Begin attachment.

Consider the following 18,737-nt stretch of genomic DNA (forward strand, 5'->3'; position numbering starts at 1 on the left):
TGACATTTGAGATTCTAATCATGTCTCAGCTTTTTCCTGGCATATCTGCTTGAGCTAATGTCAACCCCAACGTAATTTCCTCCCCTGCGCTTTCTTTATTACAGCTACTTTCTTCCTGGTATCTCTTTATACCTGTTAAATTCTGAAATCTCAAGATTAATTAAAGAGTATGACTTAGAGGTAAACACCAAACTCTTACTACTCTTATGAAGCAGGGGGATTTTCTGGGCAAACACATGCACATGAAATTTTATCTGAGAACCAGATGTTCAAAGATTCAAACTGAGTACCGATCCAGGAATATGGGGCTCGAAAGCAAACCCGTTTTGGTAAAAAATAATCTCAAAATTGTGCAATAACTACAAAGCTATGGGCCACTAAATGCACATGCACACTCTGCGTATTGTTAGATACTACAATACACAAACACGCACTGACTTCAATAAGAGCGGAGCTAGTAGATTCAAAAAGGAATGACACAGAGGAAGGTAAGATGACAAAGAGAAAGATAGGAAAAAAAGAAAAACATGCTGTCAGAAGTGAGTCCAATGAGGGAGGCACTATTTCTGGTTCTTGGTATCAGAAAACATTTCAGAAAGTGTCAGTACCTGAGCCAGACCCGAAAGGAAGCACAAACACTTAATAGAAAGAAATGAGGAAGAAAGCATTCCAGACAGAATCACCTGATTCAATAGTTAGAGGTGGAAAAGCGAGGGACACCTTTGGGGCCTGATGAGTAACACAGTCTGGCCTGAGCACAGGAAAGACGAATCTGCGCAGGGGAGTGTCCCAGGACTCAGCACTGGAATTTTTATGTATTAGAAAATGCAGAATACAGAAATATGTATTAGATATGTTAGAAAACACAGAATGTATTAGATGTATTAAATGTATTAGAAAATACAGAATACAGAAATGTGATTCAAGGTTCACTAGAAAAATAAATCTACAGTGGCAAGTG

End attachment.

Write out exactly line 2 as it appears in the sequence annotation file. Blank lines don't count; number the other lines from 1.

TGACATTTGAGATTCTAATCATGTCTCAGCTTTTTCCTGGCATATCTGCTTGAGCTAATGTCAACCCCAACGTAATTTCCTCCCCTGCGCTTTCTTTATTACAGCTACTTTCTTCCTGGTATCTCTTTATACCTGTTAAATTCTGAAATCTCAAGATTAATTAAAGAGTATGACTTAGAGGTAAACACCAAACTCTTACTACTCTTATGAAGCAGGGGGATTTTCTGGGCAAACACATGCACATGAAATTTTATCTGAGAACCAGATGTTCAAAGATTCAAACTGAGTACCGATCCAGGAATATGGGGCTCGAAAGCAAACCCGTTTTGGTAAAAAATAATCTCAAAATTGTGCAATAACTACAAAGCTATGGGCCACTAAATGCACATGCACACTCTGCGTATTGTTAGATACTACAATACACAAACACGCACTGACTTCAATAAGAGCGGAGCTAGTAGATTCAAAAAGGAATGACACAGAGGAAGGTAAGATGACAAAGAGAAAGATAGGAAAAAAAGAAAAACATGCTGTCAGAAGTGAGTCCAATGAGGGAGGCACTATTTCTGGTTCTTGGTATCAGAAAACATTTCAGAAAGTGTCAGTACCTGAGCCAGACCCGAAAGGAAGCACAAACACTTAATAGAAAGAAATGAGGAAGAAAGCATTCCAGACAGAATCACCTGATTCAATAGTTAGAGGTGGAAAAGCGAGGGACACCTTTGGGGCCTGATGAGTAACACAGTCTGGCCTGAGCACAGGAAAGACGAATCTGCGCAGGGGAGTGTCCCAGGACTCAGCACTGGAATTTTTATGTATTAGAAAATGCAGAATACAGAAATATGTATTAGATATGTTAGAAAACACAGAATGTATTAGATGTATTAAATGTATTAGAAAATACAGAATACAGAAATGTGATTCAAGGTTCACTAGAAAAATAAATCTACAGTGGCAAGTG